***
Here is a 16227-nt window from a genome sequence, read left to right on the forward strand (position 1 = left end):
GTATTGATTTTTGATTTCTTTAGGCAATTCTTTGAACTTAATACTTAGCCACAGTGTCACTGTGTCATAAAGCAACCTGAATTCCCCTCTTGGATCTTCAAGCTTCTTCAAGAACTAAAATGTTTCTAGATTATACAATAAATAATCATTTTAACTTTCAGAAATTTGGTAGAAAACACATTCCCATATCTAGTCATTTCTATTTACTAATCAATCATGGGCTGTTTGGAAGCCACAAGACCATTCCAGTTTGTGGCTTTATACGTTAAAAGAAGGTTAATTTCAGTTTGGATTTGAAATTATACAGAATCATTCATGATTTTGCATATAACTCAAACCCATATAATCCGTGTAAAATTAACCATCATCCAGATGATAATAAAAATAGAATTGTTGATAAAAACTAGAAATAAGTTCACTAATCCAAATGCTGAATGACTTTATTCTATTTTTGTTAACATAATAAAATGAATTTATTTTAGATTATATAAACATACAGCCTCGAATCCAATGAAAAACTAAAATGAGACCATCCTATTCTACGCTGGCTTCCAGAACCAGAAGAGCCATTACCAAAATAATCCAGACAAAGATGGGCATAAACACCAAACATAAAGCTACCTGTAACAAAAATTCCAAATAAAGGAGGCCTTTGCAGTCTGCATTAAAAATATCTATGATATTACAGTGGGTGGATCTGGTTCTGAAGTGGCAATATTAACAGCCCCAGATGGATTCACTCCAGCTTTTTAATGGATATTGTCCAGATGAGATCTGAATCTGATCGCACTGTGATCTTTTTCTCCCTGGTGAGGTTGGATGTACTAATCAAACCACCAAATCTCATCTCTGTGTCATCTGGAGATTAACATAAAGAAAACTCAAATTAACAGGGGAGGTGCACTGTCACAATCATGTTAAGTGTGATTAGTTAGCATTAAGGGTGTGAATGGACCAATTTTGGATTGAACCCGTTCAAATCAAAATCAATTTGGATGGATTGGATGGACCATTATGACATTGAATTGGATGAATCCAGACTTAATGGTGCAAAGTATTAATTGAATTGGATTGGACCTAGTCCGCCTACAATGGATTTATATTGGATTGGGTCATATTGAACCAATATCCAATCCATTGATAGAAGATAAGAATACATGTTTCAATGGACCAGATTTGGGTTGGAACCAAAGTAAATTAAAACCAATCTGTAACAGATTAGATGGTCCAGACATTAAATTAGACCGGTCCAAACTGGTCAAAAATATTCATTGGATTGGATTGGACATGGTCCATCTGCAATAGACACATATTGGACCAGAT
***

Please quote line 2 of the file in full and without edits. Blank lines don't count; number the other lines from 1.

GTATTGATTTTTGATTTCTTTAGGCAATTCTTTGAACTTAATACTTAGCCACAGTGTCACTGTGTCATAAAGCAACCTGAATTCCCCTCTTGGATCTTCAAGCTTCTTCAAGAACTAAAATGTTTCTAGATTATACAATAAATAATCATTTTAACTTTCAGAAATTTGGTAGAAAACACATTCCCATATCTAGTCATTTCTATTTACTAATCAATCATGGGCTGTTTGGAAGCCACAAGACCATTCCAGTTTGTGGCTTTATACGTTAAAAGAAGGTTAATTTCAGTTTGGATTTGAAATTATACAGAATCATTCATGATTTTGCATATAACTCAAACCCATATAATCCGTGTAAAATTAACCATCATCCAGATGATAATAAAAATAGAATTGTTGATAAAAACTAGAAATAAGTTCACTAATCCAAATGCTGAATGACTTTATTCTATTTTTGTTAACATAATAAAATGAATTTATTTTAGATTATATAAACATACAGCCTCGAATCCAATGAAAAACTAAAATGAGACCATCCTATTCTACGCTGGCTTCCAGAACCAGAAGAGCCATTACCAAAATAATCCAGACAAAGATGGGCATAAACACCAAACATAAAGCTACCTGTAACAAAAATTCCAAATAAAGGAGGCCTTTGCAGTCTGCATTAAAAATATCTATGATATTACAGTGGGTGGATCTGGTTCTGAAGTGGCAATATTAACAGCCCCAGATGGATTCACTCCAGCTTTTTAATGGATATTGTCCAGATGAGATCTGAATCTGATCGCACTGTGATCTTTTTCTCCCTGGTGAGGTTGGATGTACTAATCAAACCACCAAATCTCATCTCTGTGTCATCTGGAGATTAACATAAAGAAAACTCAAATTAACAGGGGAGGTGCACTGTCACAATCATGTTAAGTGTGATTAGTTAGCATTAAGGGTGTGAATGGACCAATTTTGGATTGAACCCGTTCAAATCAAAATCAATTTGGATGGATTGGATGGACCATTATGACATTGAATTGGATGAATCCAGACTTAATGGTGCAAAGTATTAATTGAATTGGATTGGACCTAGTCCGCCTACAATGGATTTATATTGGATTGGGTCATATTGAACCAATATCCAATCCATTGATAGAAGATAAGAATACATGTTTCAATGGACCAGATTTGGGTTGGAACCAAAGTAAATTAAAACCAATCTGTAACAGATTAGATGGTCCAGACATTAAATTAGACCGGTCCAAACTGGTCAAAAATATTCATTGGATTGGATTGGACATGGTCCATCTGCAATAGACACATATTGGACCAGAT